Manchester City has beefed up its roster – off the pitch. Silver Lake is buying a $500 million stake in the club’s owner, valuing the international soccer conglomerate at a record $4.8 billion. Victory in the Premier League won’t be enough to satisfy the buyout shop’s goals. That may take winning in new top-level tournaments, e-sports and even Asia.
Silver Lake is a late-stage investor here. Sheikh Mansour bin Zayed al Nahyan bought Man City for some 200 million pounds ($260 million) in 2008, when it hadn’t won a significant accolade in three decades. Last season, the club added all four domestic trophies to its cabinet. City Football Group as a whole, meanwhile, has expanded to include teams in New York, Melbourne and Chengdu.
It’s the second time the Abu Dhabi royal has brought in fresh cash. In 2015, he sold a stake to a group led by China’s China Media Capital at a $3 billion valuation. He also has ploughed $1.7 billion into the main club over a decade. Lucrative sponsorship deals with Gulf firms have helped fund players and growth, too, but also attracted a European investigation that could prove costly.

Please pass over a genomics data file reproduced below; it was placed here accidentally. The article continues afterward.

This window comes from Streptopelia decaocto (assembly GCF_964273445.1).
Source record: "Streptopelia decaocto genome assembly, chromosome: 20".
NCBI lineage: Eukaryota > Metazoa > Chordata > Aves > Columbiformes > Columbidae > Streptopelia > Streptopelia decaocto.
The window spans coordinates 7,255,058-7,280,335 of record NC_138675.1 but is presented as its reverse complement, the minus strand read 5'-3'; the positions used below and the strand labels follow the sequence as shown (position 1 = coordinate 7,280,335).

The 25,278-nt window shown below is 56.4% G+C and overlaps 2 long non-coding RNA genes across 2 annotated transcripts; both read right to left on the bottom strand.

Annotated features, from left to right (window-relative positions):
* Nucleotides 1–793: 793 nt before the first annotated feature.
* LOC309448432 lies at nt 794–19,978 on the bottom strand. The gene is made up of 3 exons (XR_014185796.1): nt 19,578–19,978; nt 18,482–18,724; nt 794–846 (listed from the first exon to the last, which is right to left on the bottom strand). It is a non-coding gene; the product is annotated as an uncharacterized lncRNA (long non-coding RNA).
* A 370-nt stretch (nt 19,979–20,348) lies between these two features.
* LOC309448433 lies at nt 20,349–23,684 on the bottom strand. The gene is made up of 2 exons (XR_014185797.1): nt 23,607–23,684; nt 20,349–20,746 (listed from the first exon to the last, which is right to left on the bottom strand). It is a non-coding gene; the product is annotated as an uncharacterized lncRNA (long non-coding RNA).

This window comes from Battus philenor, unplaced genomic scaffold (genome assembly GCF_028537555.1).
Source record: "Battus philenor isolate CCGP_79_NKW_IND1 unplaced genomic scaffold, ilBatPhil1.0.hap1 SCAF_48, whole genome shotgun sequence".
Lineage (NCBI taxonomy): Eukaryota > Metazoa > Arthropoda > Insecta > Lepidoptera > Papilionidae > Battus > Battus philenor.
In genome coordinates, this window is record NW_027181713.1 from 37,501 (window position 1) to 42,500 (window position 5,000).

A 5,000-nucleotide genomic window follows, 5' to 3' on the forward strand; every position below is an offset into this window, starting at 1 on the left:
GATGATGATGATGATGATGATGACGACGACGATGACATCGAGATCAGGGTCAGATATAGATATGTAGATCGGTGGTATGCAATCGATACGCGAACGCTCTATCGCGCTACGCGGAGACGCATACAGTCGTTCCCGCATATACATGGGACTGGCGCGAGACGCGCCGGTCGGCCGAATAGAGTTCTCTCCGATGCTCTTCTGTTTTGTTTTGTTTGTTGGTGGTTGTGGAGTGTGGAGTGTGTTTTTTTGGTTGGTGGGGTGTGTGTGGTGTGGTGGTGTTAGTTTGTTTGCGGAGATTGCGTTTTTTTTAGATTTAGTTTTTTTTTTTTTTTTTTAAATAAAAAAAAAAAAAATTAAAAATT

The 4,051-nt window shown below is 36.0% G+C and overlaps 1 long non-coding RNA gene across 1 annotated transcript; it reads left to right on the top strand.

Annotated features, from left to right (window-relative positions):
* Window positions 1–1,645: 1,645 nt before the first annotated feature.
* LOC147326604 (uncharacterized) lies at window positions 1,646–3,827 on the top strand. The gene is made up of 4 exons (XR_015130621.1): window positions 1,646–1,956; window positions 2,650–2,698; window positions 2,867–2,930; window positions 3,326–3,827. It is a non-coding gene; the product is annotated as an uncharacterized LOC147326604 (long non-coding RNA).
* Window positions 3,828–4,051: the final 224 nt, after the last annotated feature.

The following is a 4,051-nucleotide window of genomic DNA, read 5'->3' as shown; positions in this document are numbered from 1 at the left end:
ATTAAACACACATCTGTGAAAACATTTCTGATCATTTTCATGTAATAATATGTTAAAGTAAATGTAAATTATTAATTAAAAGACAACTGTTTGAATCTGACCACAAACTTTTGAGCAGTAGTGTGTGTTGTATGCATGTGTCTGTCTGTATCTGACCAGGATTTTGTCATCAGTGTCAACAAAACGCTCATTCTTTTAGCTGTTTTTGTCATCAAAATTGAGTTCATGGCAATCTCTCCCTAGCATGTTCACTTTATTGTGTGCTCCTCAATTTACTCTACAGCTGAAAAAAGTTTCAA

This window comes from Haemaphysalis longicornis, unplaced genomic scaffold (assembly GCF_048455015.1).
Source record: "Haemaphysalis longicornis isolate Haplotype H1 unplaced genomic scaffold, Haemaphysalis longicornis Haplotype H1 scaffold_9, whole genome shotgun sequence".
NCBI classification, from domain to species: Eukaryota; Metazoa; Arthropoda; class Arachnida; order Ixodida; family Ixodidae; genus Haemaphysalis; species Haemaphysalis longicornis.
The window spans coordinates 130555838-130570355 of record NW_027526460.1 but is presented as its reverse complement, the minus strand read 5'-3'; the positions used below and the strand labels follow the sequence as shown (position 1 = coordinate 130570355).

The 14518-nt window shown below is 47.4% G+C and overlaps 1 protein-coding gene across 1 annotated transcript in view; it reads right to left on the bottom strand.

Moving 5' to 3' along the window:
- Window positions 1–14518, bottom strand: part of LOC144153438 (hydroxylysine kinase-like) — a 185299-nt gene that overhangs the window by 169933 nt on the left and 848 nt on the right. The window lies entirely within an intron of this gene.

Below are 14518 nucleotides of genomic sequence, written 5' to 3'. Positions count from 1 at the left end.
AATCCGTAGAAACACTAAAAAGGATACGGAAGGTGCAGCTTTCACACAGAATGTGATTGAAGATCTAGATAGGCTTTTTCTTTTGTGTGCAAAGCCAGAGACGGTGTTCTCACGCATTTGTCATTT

Even so, Silver Lake, better known for tech investments such as Dell Technologies, expects big things to come. City Football Group is being valued at 7 times revenue reported by Man City for the year to June. Add a $45 million top-line estimate by Forbes for the smaller teams and the multiple drops closer to 6 times. New York-listed rival Manchester United trades at 3 times revenue, while World Wrestling Entertainment fetches 5 times.
Most professional soccer outfits have long burnt more cash than they generate. Broadcast rights are unlikely to keep growing at their recent breakneck pace. Instead, fresh sources of revenue may be necessary. Digital streaming could one day be fruitful, as might competitive video gaming. City Football Group is an anchor investor in a $115 million sport venture-capital fund.
Its multi-team structure also means that Silver Lake gets a foot into nascent football markets, including in China. The private equity firm already backs the Ultimate Fighting Championship and, according to media reports, has been sniffing around the New York Knicks and Rangers. Soccer could be an equally long financial game.
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